While pulling away from the hustle and bustle of Kuala Lumpur, my sense of adventure is sparked by the search for a truly Malaysian "homestay" experience. We head south from the metropolis along the four-lane highway, and a canopy of lush vegetation soon replaces the urban jungles bumper to bumper gridlock. Although just a short 60 kilometres from Malaysias thriving capital, the village of Kampung Ulu Chuchoh feels as if its a world away.
The Banghuris Homestay Program, located in the Sepang district of Selangor, is comprised of three villages: Kampung Bukit Bangkong, Ulu Chuchuh and Ulu Teris. Within these communities, a total of 70 families are able to accommodate up to 300 people at any given time. Although the predominant language within each village is Malay, thanks to mandatory English programs provided in public education the younger generations are able to translate, when necessary, for the village elders.
The Chief of Kampung Ulu Chuchoh, and the head of the entire Bangsuris Homestay Program, Misriah BT Natijo, welcomes our group of 18 touring Canadians. In spite of his limited English, he graciously greets us with smiles and waves. "It is an honour to have you all here," our interpreter and guide relays, "and it is my hope that you enjoy learning more about our Malaysian roots."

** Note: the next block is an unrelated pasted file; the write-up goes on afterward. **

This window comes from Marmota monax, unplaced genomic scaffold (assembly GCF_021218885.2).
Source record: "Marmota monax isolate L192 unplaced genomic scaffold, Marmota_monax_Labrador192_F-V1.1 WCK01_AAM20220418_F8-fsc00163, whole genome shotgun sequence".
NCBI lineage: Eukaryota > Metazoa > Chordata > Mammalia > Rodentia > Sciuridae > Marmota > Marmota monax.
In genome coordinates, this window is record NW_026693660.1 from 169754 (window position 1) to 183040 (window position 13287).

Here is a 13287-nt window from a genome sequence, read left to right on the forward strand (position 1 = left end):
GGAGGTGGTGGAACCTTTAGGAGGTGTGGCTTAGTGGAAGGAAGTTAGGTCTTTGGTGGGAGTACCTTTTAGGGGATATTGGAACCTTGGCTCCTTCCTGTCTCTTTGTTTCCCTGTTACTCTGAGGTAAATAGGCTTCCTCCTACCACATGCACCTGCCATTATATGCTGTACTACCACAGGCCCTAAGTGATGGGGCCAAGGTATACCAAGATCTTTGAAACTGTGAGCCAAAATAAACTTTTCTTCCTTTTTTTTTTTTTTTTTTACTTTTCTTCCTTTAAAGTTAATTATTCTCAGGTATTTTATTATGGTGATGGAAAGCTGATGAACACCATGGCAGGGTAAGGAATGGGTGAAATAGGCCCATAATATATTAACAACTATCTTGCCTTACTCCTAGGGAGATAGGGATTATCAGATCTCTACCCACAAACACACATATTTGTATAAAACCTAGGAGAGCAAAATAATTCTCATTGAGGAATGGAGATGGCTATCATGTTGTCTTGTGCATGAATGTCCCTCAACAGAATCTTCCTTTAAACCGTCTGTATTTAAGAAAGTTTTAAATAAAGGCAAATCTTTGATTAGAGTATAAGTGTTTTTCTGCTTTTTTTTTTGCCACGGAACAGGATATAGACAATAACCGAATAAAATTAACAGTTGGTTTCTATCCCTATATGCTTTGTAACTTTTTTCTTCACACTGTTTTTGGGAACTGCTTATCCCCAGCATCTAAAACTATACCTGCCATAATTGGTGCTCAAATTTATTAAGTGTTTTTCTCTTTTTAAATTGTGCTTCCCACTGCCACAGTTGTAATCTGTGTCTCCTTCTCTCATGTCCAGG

His dark eyes dance with enthusiasm as he proudly gleams from ear to ear, and as the day progresses we gain more insight into his beliefs and how this program came to be.
Traditionally, these villages survived on a subsistence lifestyle, however after opening their homes to the world, they began to revolutionize their economy while maintaining their basic way of life. For a minimal cost of 60 ringgit per day, (1 ringgit = 0.345 Cdn) the program provides travellers from around the world with comfy accommodation, tasty cuisine and the opportunity to integrate into the daily workings of a Malay village.
Although not a five star hotel, the humble abode we visit is a quintessential Malaysian home that offers a blend of customary living with a touch of modern amenities. A communal living room creates an open and easy feel, and comfortable bedrooms provide a restful stay. Malaysian décor flows into the simple dining room where fans cool the humid air and bamboo mats replace conventional tables and chairs.
Heavenly aromas engulf us as we literally enjoy our first hand experience of Malaysian cuisine.
"Eat only with the right hand," we are informed by our host, "as the left is saved for wiping other body parts later."
He chuckles when sharing this customary etiquette, and although no elaboration is given, we can only assume this is not appropriate table talk. We adhere to the commands, and while sitting crossed-legged and free of the utensils, our right hands go to work.